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Why are people afraid of waste-to-energy technology?

Waste-to-energy is often looked upon as squandering a valuable resource. Penn State University’s Plastic Fuel Project has a more sensible proposition: “Recycle when possible, but if recycling is not an option, why not capture the high heat content of plastics?”

Given that plastic has a much greater British thermal unit (BTU) value than coal pound-for-pound, it would seem that waste-to-energy (WTE) would be a viable method for ridding the world of plastic waste. You would think that it's ultimately more environmentally friendly than collecting, transporting, sorting, cleaning, baling, more transporting, grinding and reprocessing plastic waste. However, when WTE is mentioned in any social setting, whether it’s among friends and family or folks from the plastics industry, it’s like suggesting that their first-born be sacrificed to the gods.

Several people I spoke with at the recent AIMCAL/SPE Flexible Packaging Conference commented to me that WTE would seem to be a very commonsense solution to an overwhelming problem, particularly in developing countries that have a recycling infrastructure and lack energy resources. WTE could be the solution to two problems!

Yet, in many industry settings, particularly among those that promote recycling, WTE is looked upon as “wasting” a valuable resource. WTE should be, in the minds of many, a last resort to the problem of plastic waste. I get it: If your business is recycling, everything is seen as recyclable and recycling is the best solution.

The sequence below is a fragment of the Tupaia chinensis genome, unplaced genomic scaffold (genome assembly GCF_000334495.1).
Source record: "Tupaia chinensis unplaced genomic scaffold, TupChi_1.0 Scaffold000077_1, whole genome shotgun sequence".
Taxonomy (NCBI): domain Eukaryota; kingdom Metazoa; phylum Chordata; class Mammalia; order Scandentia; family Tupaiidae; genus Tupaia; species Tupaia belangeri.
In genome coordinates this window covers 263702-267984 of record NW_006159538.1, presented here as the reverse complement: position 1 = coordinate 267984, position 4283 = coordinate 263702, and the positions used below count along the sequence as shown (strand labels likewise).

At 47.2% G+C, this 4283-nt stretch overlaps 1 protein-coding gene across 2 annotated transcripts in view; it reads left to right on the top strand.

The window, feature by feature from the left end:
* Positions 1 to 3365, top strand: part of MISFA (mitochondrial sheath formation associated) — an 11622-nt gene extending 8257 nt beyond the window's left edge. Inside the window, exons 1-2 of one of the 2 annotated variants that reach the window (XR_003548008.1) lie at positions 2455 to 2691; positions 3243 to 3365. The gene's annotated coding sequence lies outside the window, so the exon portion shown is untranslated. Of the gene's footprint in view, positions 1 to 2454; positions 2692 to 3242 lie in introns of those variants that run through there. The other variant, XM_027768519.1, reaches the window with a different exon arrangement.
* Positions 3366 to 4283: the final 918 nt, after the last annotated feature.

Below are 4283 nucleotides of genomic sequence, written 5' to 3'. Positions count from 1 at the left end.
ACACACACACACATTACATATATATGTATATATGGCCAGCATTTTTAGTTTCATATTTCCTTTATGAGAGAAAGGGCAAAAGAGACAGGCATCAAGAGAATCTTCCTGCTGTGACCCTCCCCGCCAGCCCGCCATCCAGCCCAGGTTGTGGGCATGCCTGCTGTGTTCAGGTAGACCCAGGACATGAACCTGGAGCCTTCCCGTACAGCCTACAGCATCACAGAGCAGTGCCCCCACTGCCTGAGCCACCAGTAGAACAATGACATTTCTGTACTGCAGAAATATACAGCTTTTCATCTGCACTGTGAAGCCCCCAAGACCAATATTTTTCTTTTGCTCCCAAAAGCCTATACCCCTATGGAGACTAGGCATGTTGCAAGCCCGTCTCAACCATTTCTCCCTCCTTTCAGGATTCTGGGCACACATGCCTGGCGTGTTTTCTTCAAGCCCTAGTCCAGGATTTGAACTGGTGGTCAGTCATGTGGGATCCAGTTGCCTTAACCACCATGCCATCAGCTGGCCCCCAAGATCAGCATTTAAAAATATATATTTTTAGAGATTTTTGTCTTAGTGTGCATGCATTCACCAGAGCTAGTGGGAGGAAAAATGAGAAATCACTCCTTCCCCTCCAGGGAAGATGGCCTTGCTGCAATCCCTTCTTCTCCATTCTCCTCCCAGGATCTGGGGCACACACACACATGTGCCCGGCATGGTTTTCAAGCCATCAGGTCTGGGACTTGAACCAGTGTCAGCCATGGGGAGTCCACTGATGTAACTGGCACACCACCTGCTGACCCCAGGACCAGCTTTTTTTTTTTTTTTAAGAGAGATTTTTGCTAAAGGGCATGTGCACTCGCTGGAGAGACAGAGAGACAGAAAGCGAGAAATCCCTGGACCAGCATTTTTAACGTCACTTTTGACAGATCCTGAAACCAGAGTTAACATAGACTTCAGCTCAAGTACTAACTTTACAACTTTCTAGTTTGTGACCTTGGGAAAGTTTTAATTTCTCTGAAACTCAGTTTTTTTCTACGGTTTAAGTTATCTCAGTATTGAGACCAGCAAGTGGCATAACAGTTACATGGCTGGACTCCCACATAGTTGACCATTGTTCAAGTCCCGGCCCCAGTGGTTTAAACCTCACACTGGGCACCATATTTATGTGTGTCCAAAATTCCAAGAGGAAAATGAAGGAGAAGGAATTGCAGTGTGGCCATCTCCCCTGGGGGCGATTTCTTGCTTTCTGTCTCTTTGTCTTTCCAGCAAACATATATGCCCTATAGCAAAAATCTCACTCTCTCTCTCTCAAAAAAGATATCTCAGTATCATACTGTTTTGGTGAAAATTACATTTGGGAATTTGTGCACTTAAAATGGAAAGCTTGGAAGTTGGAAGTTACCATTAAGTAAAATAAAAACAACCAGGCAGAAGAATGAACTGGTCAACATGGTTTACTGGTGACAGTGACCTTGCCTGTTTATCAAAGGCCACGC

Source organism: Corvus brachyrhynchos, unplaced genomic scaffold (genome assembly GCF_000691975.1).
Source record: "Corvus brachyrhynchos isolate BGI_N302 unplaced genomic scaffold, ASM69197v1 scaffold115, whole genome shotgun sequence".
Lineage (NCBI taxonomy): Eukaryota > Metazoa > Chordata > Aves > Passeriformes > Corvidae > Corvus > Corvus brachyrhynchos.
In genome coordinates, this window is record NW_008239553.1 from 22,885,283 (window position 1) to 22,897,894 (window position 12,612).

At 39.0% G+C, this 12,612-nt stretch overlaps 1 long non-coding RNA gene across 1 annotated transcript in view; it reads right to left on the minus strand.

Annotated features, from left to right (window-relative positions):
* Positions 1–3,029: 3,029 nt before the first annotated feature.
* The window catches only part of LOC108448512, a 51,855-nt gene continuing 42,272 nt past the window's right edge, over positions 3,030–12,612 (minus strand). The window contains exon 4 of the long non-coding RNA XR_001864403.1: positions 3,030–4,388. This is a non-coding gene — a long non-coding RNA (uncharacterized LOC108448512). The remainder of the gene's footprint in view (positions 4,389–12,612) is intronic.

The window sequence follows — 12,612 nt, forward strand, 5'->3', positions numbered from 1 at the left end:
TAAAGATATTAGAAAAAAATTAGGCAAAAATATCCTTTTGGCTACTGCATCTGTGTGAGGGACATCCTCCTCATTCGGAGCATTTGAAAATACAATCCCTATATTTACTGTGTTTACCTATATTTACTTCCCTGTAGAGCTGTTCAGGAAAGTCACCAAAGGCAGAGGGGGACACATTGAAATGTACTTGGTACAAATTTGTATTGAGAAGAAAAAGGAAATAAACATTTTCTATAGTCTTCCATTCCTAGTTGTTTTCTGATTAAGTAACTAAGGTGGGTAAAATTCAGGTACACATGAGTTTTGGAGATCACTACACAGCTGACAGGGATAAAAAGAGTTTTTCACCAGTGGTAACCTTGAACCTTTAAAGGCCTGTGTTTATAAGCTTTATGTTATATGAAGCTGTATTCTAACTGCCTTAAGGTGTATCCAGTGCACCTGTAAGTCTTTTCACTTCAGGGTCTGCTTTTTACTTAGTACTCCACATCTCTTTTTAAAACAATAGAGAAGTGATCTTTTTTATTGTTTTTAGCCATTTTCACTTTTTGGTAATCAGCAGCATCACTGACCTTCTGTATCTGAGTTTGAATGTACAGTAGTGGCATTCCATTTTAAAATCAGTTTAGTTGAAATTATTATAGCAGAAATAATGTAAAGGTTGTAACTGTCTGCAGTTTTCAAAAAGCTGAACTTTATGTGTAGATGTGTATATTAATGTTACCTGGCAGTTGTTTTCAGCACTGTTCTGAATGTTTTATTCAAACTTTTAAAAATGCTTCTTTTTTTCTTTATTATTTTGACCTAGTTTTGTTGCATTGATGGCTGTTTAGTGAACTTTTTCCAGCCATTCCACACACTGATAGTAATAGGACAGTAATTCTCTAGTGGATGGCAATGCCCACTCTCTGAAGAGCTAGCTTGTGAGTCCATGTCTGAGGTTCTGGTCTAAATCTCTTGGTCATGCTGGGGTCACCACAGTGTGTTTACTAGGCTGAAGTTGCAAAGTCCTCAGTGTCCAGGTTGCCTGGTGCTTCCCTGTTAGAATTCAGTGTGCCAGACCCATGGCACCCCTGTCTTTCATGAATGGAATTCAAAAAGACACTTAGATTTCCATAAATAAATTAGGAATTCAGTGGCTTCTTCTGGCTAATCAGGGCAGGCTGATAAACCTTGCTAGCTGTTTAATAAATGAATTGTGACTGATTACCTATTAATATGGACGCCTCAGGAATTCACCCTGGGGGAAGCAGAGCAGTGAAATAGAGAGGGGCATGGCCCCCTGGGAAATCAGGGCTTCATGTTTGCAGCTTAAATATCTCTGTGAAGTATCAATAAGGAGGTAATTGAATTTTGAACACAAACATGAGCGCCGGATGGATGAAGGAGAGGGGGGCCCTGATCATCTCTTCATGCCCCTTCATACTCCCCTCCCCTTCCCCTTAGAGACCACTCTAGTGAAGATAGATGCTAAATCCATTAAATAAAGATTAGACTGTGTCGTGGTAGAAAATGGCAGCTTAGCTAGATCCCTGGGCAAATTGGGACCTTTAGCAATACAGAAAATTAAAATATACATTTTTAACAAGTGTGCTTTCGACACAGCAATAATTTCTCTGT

In a recent press release from Plastics Recyclers Europe (PRE), the group noted that dealing with unwanted plastic waste has become a huge issue. China’s ban on plastic waste imports has many countries “struggling to process mountains of plastic waste,” said PRE. “Consequently, some municipalities are prompted to end the collection of plastics for recycling and collect them with mainstream waste, which is destined for waste-to-fuel and other recovery facilities.”

As a recycling group, the PRE is not happy about plastics waste going to any type of facility other than a recycling plant, claiming that it “violates the waste hierarchy, the overarching principle of the Waste Directive and the circular economy model itself.” The group proposes overhauling the “unsustainable, inefficient practices that have negative environmental impacts and result in the loss of valuable resources.”

Speaking of “inefficient practices,” that term comes to my mind every time I see the big, green recycling truck drive down my street once a week to pick up the co-mingled paper, plastic, glass and metals in the blue bins in my neighborhood. When I list the extensive number of processes and the energy and resources each process takes to get that milk jug from my hands back into some other HDPE product, I’m truly amazed! Is this really all that environmentally friendly?